Why Freelance Writing is Your Creative Writing Inspiration

by Anita Stratos, Proof Positive editor

One thing I’ve noticed about the writing world – it likes to separate itself into groups. I’m not talking about genres. Two of the main groups I’ve noticed are “Writing for Hire” and “Creative Writing”, and members of each can sometimes cast disapproving glances at the other.

Though it may seem that never the twain shall meet, they do…if you look at your paid gigs through creative eyes.

I’ve had about 1,000 articles published, most of which are in print publications, but a couple hundred are in either online publications or publications that are both online and in print. I can safely say that only a scant few of all those published pieces are completely devoid of fodder for my fiction writing.

Here’s an example.

When I was writing feature newspaper pieces, I had an assignment to interview a man who trains guard dogs. The focus of the article was not only to discuss his business and how he happened to get into it, but also how people could train their own dogs in property protection.

Sounds simple, right?

Well, you just never know. And that’s one of the things I love about freelance writing.

While heading to do the interview, I had to double check the address when, in an upscale suburban town, I turned my car into the one and only driveway that looked like a jungle, completely enveloped by overgrown trees, vines, and shrubbery gone wild. I could almost hear the call of macaws and the roar of lions. The entire property was isolated by quite a few acres of “jungle”, so there were no immediate neighbors.

When my car emerged from the long, overgrown driveway, I was greeted by the sound of deep, angry barks coming from huge, muscular dogs in crates; none of them looked happy to see me. Their crates were scattered on the hard dirt ground around a small red ramshackle house that had seen much better days.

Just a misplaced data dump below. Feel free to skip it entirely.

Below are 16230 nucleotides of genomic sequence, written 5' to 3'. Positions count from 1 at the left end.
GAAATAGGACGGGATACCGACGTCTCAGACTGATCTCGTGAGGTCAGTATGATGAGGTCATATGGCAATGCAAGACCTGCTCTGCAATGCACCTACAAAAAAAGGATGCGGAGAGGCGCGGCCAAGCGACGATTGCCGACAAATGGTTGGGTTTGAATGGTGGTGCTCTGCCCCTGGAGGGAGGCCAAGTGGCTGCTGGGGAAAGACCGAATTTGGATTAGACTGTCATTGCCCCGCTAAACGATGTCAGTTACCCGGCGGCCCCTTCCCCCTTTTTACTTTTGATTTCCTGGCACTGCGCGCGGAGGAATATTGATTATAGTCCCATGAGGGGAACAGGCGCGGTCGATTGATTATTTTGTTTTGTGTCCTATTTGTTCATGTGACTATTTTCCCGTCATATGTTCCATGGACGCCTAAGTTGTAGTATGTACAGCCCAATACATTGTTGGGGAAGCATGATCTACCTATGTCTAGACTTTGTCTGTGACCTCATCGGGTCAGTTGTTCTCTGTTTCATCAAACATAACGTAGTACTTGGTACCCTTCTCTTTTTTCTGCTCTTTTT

I was terrified to get out of my car. I had arrived on time, so I waited for my interviewee to Baddogcome out of the house, since his living alarms had all gone off and were making more of a racket than Fourth of July fireworks.

But no one came out, so I called him from my cell phone. He laughed and told me I didn’t have to worry about the dogs, but I wasn’t buying it – they hadn’t taken their eyes off me and looked like they wanted to tear right through the cage bars to get at my throat. He laughingly agreed to come out.

His appearance shocked me. He was about ninety years old and on the frail side, with unkempt flowing white hair, a worn red plaid shirt, and jeans from 1950. He didn’t look like he could stop an ant, let alone stop one of those massive dogs from attacking. I figured we’d talk about the dogs (quickly), tour his training grounds (very quickly), and I could get the heck out of there.

Not so.

He escorted me between the cages and into the house, despite every one of my own internal alarms going off. The rooms were tiny, outdated by decades with torn furniture, and there were yet more cages with hundred-pound dogs growling and barking. These didn’t seem like trained guard dogs – they acted more like hungry attack dogs.

That isn’t the end of the story, but you get the idea.

This and many other interesting situations (thankfully not as dangerous) happened regularly in my life as a “writer for hire”. The possibility for storylines, subplots, and quirky characters is endless, even when you interview people and write about situations that aren’t as extreme. So many things can be discovered during interview conversations that it’s an endless supply of behaviors, quirks, language use and misuse, habits, surroundings – the list goes on and on.

So don’t turn your nose up at freelance writing to supplement your income as a fiction writer, just view it as living, breathing fodder for your novels…that you’re getting paid to discover.

This entry was posted in Writing and tagged , , , , , , , , , , , , , , , , , , . Bookmark the permalink.